He also said the popularity of charter schools in Gilbert likely has had an effect on the district’s declining enrollment.
Hall said expansion in the East Valley by large charter schools has pulled students away from Gilbert Public Schools.
Great Hearts Academies, BASIS Charter Schools, Benjamin Franklin Charter School, Legacy Traditional Schools, San Tan Charter School and American Leadership Academy account for approximately 8,200 students enrolled in 14 campuses serving Gilbert and surrounding communities.
“The bottom line is, since about 2012, we have added 6,000 charter kids (to these large charter schools), and overall there are 8,000 charter kids going to these schools that serve the Gilbert area,” Hall said.
During the same time period, GPS lost approximately 3,000 students.
“When you look at it that way, Gilbert (Public School District) is doing OK,” he said. “They are getting this tremendous pull from all of these corporate charters and they still only decreased slightly in (enrollment).”
Eileen Sigmund, president of Arizona Charter Schools Association, said charters may have played a role in the decreasing enrollment at GPS. However, she does not believe they are the primary factor.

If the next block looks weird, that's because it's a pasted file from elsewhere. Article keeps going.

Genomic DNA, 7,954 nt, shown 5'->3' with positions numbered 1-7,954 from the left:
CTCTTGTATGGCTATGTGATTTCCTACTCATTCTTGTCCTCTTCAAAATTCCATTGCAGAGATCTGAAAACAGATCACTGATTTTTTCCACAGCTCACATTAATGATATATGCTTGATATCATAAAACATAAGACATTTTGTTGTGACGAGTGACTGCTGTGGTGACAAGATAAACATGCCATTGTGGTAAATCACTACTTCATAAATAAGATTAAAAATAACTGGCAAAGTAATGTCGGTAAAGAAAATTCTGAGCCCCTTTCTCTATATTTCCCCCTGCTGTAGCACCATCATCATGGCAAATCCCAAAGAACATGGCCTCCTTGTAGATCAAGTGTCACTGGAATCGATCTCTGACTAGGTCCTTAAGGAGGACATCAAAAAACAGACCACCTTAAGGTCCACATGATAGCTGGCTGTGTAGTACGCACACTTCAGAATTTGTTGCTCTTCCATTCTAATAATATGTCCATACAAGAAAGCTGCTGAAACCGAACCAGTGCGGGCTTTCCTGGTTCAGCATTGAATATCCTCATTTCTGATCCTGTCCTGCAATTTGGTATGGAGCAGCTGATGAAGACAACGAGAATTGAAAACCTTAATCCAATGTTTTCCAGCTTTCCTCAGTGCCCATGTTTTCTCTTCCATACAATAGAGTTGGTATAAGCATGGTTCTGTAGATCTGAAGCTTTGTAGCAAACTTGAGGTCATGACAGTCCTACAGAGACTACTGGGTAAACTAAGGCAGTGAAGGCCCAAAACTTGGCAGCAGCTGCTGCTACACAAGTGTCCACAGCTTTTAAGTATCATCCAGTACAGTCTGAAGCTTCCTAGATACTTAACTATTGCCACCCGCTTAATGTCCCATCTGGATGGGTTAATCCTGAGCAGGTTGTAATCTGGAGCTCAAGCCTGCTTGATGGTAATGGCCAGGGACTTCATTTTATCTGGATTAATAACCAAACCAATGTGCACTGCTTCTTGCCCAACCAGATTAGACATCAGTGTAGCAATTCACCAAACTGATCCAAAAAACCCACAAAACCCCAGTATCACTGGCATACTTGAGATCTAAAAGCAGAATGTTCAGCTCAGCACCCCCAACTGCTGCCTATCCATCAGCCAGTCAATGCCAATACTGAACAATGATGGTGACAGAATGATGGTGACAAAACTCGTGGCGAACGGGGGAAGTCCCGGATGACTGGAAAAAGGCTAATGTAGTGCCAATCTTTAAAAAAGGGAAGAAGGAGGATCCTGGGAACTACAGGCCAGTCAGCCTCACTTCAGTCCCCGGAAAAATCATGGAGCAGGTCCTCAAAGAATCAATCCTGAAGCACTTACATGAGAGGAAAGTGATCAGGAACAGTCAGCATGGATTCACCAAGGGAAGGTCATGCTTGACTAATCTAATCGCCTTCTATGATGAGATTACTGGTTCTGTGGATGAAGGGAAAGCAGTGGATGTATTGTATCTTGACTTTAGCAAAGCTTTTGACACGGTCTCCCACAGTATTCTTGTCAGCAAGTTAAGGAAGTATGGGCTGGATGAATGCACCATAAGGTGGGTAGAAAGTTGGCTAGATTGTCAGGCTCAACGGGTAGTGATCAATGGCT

She pointed to a Center for Student Achievement Study from 2016 that showed the districts with the largest net gain of charter schools within their geographic boundaries from 2006 to 2015.
Gilbert Public School District did not make the top 10 on that list.
Rather, Sigmund believes Arizona’s school choice laws, which allow students to apply for admission to any public school even if they do not live in the district, has had a greater impact.
“In Gilbert, there are robust public charters and robust open enrollment,” Sigmund said.
Still, there is no denying that charter schools are major players in public education in the East Valley.